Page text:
The 3-year-old daughter of former Philadelphia Eagles running back Reno Mahe has died a week after a tragic accident at the family’s Utah home November 22.


Elsie Mahe was playing with a friend when the cords from a mini blind became twisted around her neck, Fox 13 reported. The family does not not know how it happened or how long she was entangled. The child’s mother, Sunny Mahe, began performing CPR before paramedics arrived. Elsie was later pronounced brain dead at Primary Children’s Hospital in Salt Lake City.

Mahe and his wife, Sunny, revealed that Elsie had passed away in an emotional Instagram post Tuesday, November 29. “Our Elsie girl has officially been released to heaven — at least from a worldly, paperwork stand point. Her second neurological death exam was also positive for brain death,” they wrote. “We feel peace and we are again so grateful for the privilege of being Elsie’s parents.”

The Mahes also said they will be donating Elsie’s organs.


You can watch the Fox 13 video about the story here

Such a sad tragic story, this does not need to happen. The Cordaway device is specifically designed to enclose all cords and remove the cords from the reach of children.


Be sure to warn your family and friends of this very real danger. You can visit the Victorian Government’s Consumer Affairs page here with the specific information re the safety kits and recommendations regarding blind cord safety. The Cordaway device being prepared for market is a much better alternative. Please stay tuned for information on availability and cost as we launch over the next 3 months.

New Safety Device Protecting Children’s Lives


The Cordaway Blind Cord Safety Unit is a modern device designed by industry professionals to achieve effective storage of hanging cords on Venetian, Roman, Plantation and other blinds or curtains with exposed hanging blind cords. As yet it is not available for sales, but will soon be included in new blind units sold with dangling cords and then it will be available as an aftersale purchase.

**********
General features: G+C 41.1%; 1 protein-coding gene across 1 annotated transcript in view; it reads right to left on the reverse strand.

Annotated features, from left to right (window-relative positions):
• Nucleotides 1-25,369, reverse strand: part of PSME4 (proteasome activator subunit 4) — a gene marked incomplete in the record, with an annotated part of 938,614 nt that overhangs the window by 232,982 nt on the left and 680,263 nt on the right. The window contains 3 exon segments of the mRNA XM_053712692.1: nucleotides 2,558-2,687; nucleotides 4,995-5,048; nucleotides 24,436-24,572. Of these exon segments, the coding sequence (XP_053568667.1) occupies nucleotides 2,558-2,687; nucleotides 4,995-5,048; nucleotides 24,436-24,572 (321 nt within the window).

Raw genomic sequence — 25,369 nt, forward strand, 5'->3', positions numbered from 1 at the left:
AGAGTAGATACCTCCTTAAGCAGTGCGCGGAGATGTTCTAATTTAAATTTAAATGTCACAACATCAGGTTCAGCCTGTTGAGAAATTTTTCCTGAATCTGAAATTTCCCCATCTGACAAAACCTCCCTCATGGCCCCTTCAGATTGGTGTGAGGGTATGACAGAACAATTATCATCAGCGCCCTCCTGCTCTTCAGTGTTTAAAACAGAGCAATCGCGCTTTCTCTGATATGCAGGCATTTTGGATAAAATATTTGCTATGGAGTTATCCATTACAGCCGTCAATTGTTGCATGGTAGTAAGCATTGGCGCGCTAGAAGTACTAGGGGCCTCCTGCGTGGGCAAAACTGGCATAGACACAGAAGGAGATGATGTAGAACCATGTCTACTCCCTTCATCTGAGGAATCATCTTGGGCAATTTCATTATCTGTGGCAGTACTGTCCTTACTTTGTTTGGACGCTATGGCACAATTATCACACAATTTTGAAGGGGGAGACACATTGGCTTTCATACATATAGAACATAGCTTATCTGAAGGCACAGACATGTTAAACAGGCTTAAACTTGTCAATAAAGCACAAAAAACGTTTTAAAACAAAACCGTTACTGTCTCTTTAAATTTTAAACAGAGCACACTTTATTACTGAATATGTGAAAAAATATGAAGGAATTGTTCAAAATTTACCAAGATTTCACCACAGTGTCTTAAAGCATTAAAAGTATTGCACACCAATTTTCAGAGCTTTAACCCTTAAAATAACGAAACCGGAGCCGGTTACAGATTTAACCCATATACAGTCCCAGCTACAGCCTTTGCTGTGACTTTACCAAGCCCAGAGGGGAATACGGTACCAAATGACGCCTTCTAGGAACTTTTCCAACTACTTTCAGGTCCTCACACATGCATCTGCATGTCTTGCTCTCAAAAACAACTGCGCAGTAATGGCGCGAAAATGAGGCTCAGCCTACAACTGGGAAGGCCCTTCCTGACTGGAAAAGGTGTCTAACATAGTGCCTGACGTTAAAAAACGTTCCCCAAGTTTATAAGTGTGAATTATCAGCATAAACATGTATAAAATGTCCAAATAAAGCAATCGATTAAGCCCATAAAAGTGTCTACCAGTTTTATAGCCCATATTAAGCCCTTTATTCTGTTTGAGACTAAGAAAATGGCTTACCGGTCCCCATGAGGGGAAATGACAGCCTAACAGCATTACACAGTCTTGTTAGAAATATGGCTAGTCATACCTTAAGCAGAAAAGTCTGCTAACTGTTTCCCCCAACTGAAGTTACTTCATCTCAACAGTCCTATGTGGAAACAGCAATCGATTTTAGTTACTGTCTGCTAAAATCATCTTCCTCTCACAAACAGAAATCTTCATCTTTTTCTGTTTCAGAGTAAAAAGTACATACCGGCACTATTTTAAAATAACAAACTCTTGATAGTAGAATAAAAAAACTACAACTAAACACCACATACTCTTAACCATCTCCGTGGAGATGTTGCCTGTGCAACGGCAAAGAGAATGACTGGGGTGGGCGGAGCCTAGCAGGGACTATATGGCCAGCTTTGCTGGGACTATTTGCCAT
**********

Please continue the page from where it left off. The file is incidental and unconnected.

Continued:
In many homes across Australia there lurks a hidden and often unthought of danger. Children have died or suffered permanent brain damage as a result of this hazard. Innocently playing near windows with venetian blinds, plantation blinds, roman blinds and others with exposed cords, the child gets caught in the cords and it’s too late to save them from strangulation after less than a minute.

In the USA one child a month suffers this terrible fate. At one stage in 2012 over 50 million blind units were recalled on the basis of this serious safety risk. In the USA, as in Australia, there is now legislation prescribing stringent safety precautions for anyone selling such blinds. Products must now carry a warning on all packaging and retailers stock a range of devices used to contain the cords and put them out of reach of children. Many of these devices are simplistic, being either cleats attached to the wall or architrave, or a winding device that retracts excess cord.

The most effective devices are those that apply the KISS principal – Keep It Simple Stupid – where it is simply a matter of winding the cord up and removing child access effectively. Nothing complicated, nothing exposed and well out of reach.

Cordaway is the latest product designed to provide complete safety and peace of mind to parents who have exposed internal blind cords in their homes.

An attractive unit in a muted white tone or similar, the backing plate is screwed onto the window architrave or adjacent wall. The cords are wound on and the unit top is snap shut. A child can neither reach the unit nor open it.

The Cordaway group are looking to ensure that the unit is packaged and included in all new blind units with cords sold. Very easy to fit, it’s a fantastic device that ultimately will save lives.

Invented and produced here in Australia, stay tuned for further information on availability and price.